Bacteria Evade Antibiotics by Going Incognito

By Veronique Greenwood | April 30, 2011 9:24 am


What’s the News: Going undercover can require some sacrifices–burning off your fingerprints, for instance, a la Gattaca. It’s the same story with bacteria: they can slip below antibiotics’ radar without any mutations, but only using an elaborate system of self-sabotage. A new study reveals the workings of this biochemical disguise.

How the Heck:

  • When antibiotics are floating around, they activate a stress response in bacteria. Part of that response, the team found, is the actions of a toxin and its antidote.
  • When the bacterium isn’t stressed, the antidote keeps the toxin in check. But when stress hits, the antidote is destroyed, allowing the toxin to ravage the inner workings of the bacterial cell. It shreds the bacterium’s mRNA, the DNA transcripts needed to build new proteins, and the cell goes into lockdown.
  • Because it’s no longer showing signs of life, drugs pass over the dormant bacterium. When the antibiotic is gone, the bacterial stress response subsides, the toxin is reined back in, and the bacterium reawakens.

What’s the Context:

  • Toxin-antidote pairs have always been something of an enigma for biologists. Why, they wonder, would bacteria go around carrying the cellular equivalent of a loaded gun? This study provides one possible answer: the gun lets them fake their death when the going gets tough.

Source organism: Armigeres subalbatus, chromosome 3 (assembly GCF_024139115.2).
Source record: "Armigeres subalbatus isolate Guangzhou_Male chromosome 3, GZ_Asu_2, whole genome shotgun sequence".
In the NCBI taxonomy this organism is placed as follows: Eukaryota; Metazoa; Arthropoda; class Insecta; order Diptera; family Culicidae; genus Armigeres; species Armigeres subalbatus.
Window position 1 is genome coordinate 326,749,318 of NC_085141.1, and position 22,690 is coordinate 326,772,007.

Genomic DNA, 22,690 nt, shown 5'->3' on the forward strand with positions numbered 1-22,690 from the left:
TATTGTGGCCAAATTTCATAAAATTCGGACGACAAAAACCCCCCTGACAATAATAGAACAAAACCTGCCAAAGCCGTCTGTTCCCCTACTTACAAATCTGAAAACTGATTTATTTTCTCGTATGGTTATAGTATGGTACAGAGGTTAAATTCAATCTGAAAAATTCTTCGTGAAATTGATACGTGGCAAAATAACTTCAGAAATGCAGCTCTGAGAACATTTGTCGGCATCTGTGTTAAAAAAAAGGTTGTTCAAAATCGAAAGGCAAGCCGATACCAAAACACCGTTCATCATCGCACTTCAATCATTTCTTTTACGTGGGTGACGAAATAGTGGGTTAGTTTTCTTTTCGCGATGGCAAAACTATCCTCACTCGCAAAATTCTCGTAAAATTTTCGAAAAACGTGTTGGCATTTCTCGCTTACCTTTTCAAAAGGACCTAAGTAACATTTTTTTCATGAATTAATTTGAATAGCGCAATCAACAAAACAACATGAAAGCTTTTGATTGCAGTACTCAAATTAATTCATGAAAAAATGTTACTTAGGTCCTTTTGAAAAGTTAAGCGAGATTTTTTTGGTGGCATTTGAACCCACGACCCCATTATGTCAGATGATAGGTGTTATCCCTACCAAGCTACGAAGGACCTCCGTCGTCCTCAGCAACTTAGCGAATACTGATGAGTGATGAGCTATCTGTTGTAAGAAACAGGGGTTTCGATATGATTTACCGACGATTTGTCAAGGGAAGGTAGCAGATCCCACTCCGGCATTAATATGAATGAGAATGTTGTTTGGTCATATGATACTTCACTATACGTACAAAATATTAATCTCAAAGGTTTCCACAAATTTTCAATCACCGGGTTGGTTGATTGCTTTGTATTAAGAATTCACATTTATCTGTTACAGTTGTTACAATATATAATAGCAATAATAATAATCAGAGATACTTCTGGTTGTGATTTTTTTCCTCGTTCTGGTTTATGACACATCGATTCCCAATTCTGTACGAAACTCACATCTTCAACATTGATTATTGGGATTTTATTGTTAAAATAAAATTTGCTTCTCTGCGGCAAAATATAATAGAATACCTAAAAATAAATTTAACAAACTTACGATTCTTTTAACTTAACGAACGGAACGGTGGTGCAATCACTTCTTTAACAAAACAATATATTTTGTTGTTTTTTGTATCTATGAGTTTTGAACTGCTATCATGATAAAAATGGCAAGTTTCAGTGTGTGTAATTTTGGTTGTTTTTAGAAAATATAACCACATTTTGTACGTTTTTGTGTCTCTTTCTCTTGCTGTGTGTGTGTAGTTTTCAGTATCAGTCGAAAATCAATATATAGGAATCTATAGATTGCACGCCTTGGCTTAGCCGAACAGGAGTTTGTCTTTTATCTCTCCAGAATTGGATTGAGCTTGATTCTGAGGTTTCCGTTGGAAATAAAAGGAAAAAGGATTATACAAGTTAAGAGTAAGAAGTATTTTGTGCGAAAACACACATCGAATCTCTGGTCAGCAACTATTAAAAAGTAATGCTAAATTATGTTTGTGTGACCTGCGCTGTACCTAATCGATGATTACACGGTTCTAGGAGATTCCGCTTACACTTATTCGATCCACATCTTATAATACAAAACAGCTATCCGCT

• Antibiotic resistance is a serious problem (just a few weeks ago, a gene that confers resistance to 14 antibiotics was found in New Delhi’s water supply), but mutations are the most well-known way for that to happen. Knowing that bacteria are using multiple strategies to dodge drugs suggests new possibilities for addressing it.

The Future Holds: The development of next-generation drugs that can flush dormant bacteria out. A two-drug combo of an antibiotic and a chemical that wakes bacteria up could be a potent solution, suggest the researchers.

Reference: Xiaoxue Wang, Younghoon Kim, Seok Hoon Hong, Qun Ma, Breann L Brown, Mingming Pu, Aaron M Tarone, Michael J Benedik, Wolfgang Peti, Rebecca Page, Thomas K Wood. Antitoxin MqsA helps mediate the bacterial general stress response. Nature Chemical Biology, 2011; doi:10.1038/nchembio.560

Image credit: Wikimedia Commons

CATEGORIZED UNDER: Health & Medicine, Living World
  • Ajay

    Well, that’s something interesting. Hope we make ‘Future drugs’ soon

  • Phil Harriman

    One bacterial toxin-antidote pair has been explained as a kind of selfish DNA. E. coli Bacteriophage P1 encodes a restriction nuclease and a methylase that protects the host from the nuclease when the phage is acquired as a cytoplasmic prophage. Occasionally a copy of the prophage doesn’t make it into a daughter cell. Those cells can outcompete the bacteria still carrying the prophage. However, the methylase activity dilutes out faster than the nuclease activity as the cells divide, eventually leading to destruction of the DNA of the cells that have lost the prophage.
    It looks like the prophage isn’t completely selfish in that the restriction-modification system can protect its host cell (and itself) from foreign DNA that could infect the cell.

  • T. Dougherty

    This builds on work that goes all the way back into the mid-1980’s conducted by the late Harris Moyed. He was the first to show that there was a genetic basis for bacterial persistance with the discovery of the hipAB genes. This was the first of several toxin-antitoxin pairs discovered.


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